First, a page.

When it comes to quirky early Cactus League season games, there’s a lot to know. One this is the 20-pitch limit a manager can invoke on an inning his guy is getting clobbered in. The Cincinnati Reds have already done this.
This Spring has seen an interesting beginning in that teams have smaller rosters than normal (though still plenty of players to go around) and they can choose to play shorter games. One other added wrinkle of differentness is the ability of a manager to “throw in the towel” whenever his pitcher reaches 20 pitches in an inning.
The Reds have already taken advantage of this twice, both during the beat down at the hands of the Athletics. Sal Romano got the curtain pulled on him in the fourth inning while Shane Carl heard the music in the fifth. These don’t necessarily paint a larger picture, as of yet, but it is interesting to note.
Carle doesn’t factor into the equation that is the Opening Day roster, but Big Sal surely does. He is out of minor league options (meaning he’d have to clear waivers to be assigned a minor league team) and he has shown some flashes of talent in the past. He could be valuable depth for the Reds bullpen, so calling it quits after 20 tosses (which frankly were all a consequence of Nick Senzel misplaying a ball early in the inning) doesn’t mean he’s out, but it is something to watch.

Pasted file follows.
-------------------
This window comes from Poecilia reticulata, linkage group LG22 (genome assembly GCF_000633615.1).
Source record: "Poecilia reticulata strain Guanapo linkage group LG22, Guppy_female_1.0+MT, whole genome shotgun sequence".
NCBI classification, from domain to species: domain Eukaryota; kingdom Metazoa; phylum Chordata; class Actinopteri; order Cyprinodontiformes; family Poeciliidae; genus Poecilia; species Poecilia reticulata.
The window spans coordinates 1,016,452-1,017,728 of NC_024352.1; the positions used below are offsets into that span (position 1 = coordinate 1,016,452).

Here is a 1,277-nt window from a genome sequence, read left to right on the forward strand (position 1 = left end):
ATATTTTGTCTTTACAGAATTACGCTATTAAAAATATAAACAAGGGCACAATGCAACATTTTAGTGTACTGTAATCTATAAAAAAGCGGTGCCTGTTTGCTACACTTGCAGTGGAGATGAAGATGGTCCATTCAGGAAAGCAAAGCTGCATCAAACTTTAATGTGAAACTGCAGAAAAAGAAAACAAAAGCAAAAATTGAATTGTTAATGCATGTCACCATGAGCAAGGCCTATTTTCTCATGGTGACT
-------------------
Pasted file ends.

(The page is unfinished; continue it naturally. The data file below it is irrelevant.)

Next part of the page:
We’ll keep track here on the blog for more 20-pitch tap-outs.
Cincinnati Reds Roster Breakdown: Non Roster Invitees
Let’s take a look at the non-roster invitees trying to make the Cincinnati Reds roster during this Spring Training
WELCOME BAAAAAAACK! The Reds kick off the 2021 season on Sunday with their first spring training game. As I do each spring training, I am going to take a look at the non roster invitees (NRI) and how they could impact the team this season.
R.J. Alaniz, Matt Ball, Cam Bedrosian, Jesse Biddle, Shane Carle, Josh Osich, Branden Shipley, Bo Takahashi
You might recognize a couple of these names. Alaniz has been around the organization the past couple of years and pitched 11.2 innings with the Reds in 2019. Biddle was a guy who was around last year, but the others are new. Carle (76.1 in), Osich (206.1 in), Shipley (100 in) have experience in the show with moderate results. Cam Bedrosian is the name to know here. The fact that he was signed on with a minor league deal is surprising. 277.2 innings with a 3.70 ERA has been a solid MLB pitcher. 2019 batters hit .207/.283/.336 and in 2020 they hit .196/.276/.255. His spin rate is gritty darn good honestly, I wouldn’t be surprised if this is a minor league deal that really is a promise on the roster. Think Jose Iglesias who was also a NRI a couple years back. This allows the Reds to delay their decision on making a 40 man roster move.